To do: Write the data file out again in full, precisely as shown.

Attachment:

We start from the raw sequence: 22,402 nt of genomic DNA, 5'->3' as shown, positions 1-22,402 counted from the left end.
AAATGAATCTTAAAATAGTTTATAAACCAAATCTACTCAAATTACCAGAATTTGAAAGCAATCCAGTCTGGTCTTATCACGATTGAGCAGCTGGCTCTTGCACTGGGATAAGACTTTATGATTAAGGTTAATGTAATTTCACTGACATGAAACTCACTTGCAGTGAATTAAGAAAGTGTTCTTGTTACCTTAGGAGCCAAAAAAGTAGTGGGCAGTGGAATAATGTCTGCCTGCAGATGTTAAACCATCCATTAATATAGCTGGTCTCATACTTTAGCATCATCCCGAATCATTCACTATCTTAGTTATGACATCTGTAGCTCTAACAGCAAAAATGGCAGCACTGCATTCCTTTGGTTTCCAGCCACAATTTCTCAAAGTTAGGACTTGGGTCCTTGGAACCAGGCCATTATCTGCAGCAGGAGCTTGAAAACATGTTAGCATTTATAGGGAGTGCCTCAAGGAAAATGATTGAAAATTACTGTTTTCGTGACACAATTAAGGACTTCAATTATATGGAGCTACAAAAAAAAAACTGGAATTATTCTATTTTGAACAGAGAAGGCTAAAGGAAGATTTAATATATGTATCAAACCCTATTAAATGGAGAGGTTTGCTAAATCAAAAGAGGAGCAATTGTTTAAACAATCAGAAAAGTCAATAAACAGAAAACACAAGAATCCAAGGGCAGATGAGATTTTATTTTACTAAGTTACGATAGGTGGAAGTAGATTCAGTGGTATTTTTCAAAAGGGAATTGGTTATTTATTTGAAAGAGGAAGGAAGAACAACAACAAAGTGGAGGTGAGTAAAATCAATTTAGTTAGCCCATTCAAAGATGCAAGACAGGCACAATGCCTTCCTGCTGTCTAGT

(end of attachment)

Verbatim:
We start from the raw sequence: 22,402 nt of genomic DNA, 5'->3' as shown, positions 1-22,402 counted from the left end.
AAATGAATCTTAAAATAGTTTATAAACCAAATCTACTCAAATTACCAGAATTTGAAAGCAATCCAGTCTGGTCTTATCACGATTGAGCAGCTGGCTCTTGCACTGGGATAAGACTTTATGATTAAGGTTAATGTAATTTCACTGACATGAAACTCACTTGCAGTGAATTAAGAAAGTGTTCTTGTTACCTTAGGAGCCAAAAAAGTAGTGGGCAGTGGAATAATGTCTGCCTGCAGATGTTAAACCATCCATTAATATAGCTGGTCTCATACTTTAGCATCATCCCGAATCATTCACTATCTTAGTTATGACATCTGTAGCTCTAACAGCAAAAATGGCAGCACTGCATTCCTTTGGTTTCCAGCCACAATTTCTCAAAGTTAGGACTTGGGTCCTTGGAACCAGGCCATTATCTGCAGCAGGAGCTTGAAAACATGTTAGCATTTATAGGGAGTGCCTCAAGGAAAATGATTGAAAATTACTGTTTTCGTGACACAATTAAGGACTTCAATTATATGGAGCTACAAAAAAAAAACTGGAATTATTCTATTTTGAACAGAGAAGGCTAAAGGAAGATTTAATATATGTATCAAACCCTATTAAATGGAGAGGTTTGCTAAATCAAAAGAGGAGCAATTGTTTAAACAATCAGAAAAGTCAATAAACAGAAAACACAAGAATCCAAGGGCAGATGAGATTTTATTTTACTAAGTTACGATAGGTGGAAGTAGATTCAGTGGTATTTTTCAAAAGGGAATTGGTTATTTATTTGAAAGAGGAAGGAAGAACAACAACAAAGTGGAGGTGAGTAAAATCAATTTAGTTAGCCCATTCAAAGATGCAAGACAGGCACAATGCCTTCCTGCTGTCTAGT